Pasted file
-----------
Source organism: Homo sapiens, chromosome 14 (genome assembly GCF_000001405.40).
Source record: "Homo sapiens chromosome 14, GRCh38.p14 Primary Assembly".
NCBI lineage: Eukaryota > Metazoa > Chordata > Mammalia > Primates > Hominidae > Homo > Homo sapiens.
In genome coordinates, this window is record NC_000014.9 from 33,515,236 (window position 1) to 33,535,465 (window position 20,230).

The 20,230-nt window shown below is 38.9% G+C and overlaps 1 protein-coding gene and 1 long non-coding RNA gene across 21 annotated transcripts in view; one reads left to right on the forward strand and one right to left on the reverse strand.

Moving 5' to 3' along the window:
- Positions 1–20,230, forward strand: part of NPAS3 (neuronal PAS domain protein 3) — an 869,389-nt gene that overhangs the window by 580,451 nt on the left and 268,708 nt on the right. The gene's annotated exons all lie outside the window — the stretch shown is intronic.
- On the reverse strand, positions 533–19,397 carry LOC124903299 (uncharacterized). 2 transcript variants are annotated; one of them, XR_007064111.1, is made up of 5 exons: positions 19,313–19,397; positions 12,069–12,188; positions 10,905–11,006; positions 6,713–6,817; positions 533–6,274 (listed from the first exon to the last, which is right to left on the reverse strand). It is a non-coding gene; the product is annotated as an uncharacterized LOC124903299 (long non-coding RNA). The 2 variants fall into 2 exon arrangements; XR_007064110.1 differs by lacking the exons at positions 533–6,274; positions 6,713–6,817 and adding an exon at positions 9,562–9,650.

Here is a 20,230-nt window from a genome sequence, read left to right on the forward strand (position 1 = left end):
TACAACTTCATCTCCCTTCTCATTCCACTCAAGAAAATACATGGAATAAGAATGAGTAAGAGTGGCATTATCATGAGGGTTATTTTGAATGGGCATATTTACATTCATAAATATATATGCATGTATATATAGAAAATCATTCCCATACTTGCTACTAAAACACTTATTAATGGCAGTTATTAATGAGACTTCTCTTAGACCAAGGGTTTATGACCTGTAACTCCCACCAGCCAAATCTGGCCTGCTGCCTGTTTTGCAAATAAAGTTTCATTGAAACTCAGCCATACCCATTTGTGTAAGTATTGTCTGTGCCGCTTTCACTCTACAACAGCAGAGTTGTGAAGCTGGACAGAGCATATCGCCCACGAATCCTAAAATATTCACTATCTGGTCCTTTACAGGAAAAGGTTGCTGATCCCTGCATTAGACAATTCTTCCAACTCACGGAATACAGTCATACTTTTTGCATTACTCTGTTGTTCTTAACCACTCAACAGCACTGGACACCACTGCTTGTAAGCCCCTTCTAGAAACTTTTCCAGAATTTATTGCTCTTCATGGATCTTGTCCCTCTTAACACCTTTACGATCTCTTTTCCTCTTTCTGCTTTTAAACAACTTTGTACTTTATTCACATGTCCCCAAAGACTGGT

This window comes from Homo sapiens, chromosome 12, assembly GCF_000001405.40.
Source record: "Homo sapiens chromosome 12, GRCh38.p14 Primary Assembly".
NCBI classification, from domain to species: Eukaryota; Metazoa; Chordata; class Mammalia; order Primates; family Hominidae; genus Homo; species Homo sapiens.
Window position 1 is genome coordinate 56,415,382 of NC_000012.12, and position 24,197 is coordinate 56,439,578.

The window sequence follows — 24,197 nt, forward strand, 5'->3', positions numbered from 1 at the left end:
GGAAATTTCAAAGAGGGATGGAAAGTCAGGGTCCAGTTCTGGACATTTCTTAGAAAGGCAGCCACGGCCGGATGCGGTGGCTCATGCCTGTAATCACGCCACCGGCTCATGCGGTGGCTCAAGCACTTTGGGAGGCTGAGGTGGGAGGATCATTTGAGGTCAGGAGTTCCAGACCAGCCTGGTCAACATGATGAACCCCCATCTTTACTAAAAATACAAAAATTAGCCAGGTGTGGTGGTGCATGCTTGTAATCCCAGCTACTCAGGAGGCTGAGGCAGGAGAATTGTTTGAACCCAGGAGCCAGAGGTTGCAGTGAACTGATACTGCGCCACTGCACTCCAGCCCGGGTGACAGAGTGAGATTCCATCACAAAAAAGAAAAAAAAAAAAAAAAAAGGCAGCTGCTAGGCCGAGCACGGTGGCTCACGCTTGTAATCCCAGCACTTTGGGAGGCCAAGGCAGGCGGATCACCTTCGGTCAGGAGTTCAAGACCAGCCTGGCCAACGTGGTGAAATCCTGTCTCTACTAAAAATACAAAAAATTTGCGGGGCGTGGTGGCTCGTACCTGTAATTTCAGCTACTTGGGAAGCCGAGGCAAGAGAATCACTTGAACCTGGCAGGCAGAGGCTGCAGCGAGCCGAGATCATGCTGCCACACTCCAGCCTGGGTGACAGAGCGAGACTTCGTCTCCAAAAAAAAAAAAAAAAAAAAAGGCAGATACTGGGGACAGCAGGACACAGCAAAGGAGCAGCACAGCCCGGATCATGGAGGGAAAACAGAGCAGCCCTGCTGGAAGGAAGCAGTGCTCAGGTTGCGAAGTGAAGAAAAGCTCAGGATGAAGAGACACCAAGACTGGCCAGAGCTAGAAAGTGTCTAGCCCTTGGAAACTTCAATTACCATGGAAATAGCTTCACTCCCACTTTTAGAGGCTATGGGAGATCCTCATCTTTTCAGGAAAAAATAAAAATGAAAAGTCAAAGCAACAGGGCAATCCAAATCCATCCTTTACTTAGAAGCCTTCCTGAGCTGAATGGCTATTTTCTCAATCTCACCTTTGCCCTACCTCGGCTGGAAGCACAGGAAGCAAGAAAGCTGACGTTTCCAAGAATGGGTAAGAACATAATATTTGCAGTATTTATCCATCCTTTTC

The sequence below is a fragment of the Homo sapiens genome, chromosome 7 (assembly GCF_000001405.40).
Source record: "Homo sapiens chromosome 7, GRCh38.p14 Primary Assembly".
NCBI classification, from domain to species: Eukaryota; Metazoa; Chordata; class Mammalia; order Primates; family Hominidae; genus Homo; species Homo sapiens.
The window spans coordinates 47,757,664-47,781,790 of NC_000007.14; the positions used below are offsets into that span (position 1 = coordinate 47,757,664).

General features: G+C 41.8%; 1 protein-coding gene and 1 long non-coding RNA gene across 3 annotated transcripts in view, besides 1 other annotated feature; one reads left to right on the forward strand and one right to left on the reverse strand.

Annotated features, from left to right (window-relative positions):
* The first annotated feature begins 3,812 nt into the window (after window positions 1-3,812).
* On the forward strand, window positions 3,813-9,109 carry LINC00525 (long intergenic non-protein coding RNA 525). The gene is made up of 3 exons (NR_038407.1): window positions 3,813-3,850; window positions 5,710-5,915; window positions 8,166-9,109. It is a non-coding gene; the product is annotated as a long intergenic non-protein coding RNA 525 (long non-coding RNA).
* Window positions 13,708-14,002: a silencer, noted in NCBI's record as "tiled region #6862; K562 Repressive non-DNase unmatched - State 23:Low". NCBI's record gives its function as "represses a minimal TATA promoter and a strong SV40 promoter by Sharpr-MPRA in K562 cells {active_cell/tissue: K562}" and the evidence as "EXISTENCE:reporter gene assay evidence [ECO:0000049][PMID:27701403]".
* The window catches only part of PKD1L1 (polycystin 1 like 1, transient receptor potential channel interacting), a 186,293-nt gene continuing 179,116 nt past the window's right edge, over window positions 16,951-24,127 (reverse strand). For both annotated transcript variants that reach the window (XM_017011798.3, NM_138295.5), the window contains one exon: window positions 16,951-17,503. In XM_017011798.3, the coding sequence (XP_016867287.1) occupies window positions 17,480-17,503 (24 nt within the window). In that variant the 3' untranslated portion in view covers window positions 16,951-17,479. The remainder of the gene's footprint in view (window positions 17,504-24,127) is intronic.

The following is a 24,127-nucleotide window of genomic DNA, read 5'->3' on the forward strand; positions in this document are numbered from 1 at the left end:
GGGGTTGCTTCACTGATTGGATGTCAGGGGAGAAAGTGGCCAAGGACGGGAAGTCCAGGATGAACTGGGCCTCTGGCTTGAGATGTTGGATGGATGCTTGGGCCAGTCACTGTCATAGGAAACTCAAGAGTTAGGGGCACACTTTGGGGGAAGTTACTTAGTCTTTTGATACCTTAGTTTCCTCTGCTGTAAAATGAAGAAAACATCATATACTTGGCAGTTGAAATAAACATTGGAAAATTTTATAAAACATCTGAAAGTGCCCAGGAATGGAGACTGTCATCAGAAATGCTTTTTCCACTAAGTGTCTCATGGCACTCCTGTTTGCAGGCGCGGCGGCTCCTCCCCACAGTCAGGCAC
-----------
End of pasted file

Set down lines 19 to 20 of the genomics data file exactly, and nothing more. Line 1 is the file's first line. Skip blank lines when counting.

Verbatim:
NCBI classification, from domain to species: Eukaryota; Metazoa; Chordata; class Mammalia; order Primates; family Hominidae; genus Homo; species Homo sapiens.
The window spans coordinates 47,757,664-47,781,790 of NC_000007.14; the positions used below are offsets into that span (position 1 = coordinate 47,757,664).